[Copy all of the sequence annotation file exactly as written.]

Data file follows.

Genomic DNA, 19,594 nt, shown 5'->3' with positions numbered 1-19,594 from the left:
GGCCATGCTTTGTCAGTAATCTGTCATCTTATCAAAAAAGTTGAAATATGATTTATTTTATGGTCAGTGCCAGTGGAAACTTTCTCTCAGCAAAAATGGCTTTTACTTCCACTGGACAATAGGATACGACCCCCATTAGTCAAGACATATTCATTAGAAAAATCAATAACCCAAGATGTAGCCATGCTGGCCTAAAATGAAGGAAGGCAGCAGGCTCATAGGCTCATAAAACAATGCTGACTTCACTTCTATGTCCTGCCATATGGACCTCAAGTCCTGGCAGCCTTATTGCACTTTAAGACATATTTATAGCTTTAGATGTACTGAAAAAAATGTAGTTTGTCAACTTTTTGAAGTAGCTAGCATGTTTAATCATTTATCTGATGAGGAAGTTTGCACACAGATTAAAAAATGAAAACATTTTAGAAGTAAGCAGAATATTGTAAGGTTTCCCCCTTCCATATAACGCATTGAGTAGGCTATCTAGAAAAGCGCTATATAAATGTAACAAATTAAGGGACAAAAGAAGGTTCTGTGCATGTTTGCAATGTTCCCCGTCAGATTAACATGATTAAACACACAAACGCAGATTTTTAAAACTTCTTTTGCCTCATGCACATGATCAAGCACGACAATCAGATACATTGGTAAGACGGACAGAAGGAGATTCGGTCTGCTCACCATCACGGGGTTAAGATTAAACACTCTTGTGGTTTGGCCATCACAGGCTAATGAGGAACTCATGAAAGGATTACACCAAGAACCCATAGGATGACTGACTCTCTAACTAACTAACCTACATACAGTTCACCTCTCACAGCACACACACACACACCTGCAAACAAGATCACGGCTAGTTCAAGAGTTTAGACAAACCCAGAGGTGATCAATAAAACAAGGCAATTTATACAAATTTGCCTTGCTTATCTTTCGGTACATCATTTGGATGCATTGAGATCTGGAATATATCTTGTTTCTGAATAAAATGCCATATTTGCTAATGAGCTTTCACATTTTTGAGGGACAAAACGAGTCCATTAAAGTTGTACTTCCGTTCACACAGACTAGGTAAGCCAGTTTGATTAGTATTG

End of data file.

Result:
Genomic DNA, 19,594 nt, shown 5'->3' with positions numbered 1-19,594 from the left:
GGCCATGCTTTGTCAGTAATCTGTCATCTTATCAAAAAAGTTGAAATATGATTTATTTTATGGTCAGTGCCAGTGGAAACTTTCTCTCAGCAAAAATGGCTTTTACTTCCACTGGACAATAGGATACGACCCCCATTAGTCAAGACATATTCATTAGAAAAATCAATAACCCAAGATGTAGCCATGCTGGCCTAAAATGAAGGAAGGCAGCAGGCTCATAGGCTCATAAAACAATGCTGACTTCACTTCTATGTCCTGCCATATGGACCTCAAGTCCTGGCAGCCTTATTGCACTTTAAGACATATTTATAGCTTTAGATGTACTGAAAAAAATGTAGTTTGTCAACTTTTTGAAGTAGCTAGCATGTTTAATCATTTATCTGATGAGGAAGTTTGCACACAGATTAAAAAATGAAAACATTTTAGAAGTAAGCAGAATATTGTAAGGTTTCCCCCTTCCATATAACGCATTGAGTAGGCTATCTAGAAAAGCGCTATATAAATGTAACAAATTAAGGGACAAAAGAAGGTTCTGTGCATGTTTGCAATGTTCCCCGTCAGATTAACATGATTAAACACACAAACGCAGATTTTTAAAACTTCTTTTGCCTCATGCACATGATCAAGCACGACAATCAGATACATTGGTAAGACGGACAGAAGGAGATTCGGTCTGCTCACCATCACGGGGTTAAGATTAAACACTCTTGTGGTTTGGCCATCACAGGCTAATGAGGAACTCATGAAAGGATTACACCAAGAACCCATAGGATGACTGACTCTCTAACTAACTAACCTACATACAGTTCACCTCTCACAGCACACACACACACACCTGCAAACAAGATCACGGCTAGTTCAAGAGTTTAGACAAACCCAGAGGTGATCAATAAAACAAGGCAATTTATACAAATTTGCCTTGCTTATCTTTCGGTACATCATTTGGATGCATTGAGATCTGGAATATATCTTGTTTCTGAATAAAATGCCATATTTGCTAATGAGCTTTCACATTTTTGAGGGACAAAACGAGTCCATTAAAGTTGTACTTCCGTTCACACAGACTAGGTAAGCCAGTTTGATTAGTATTG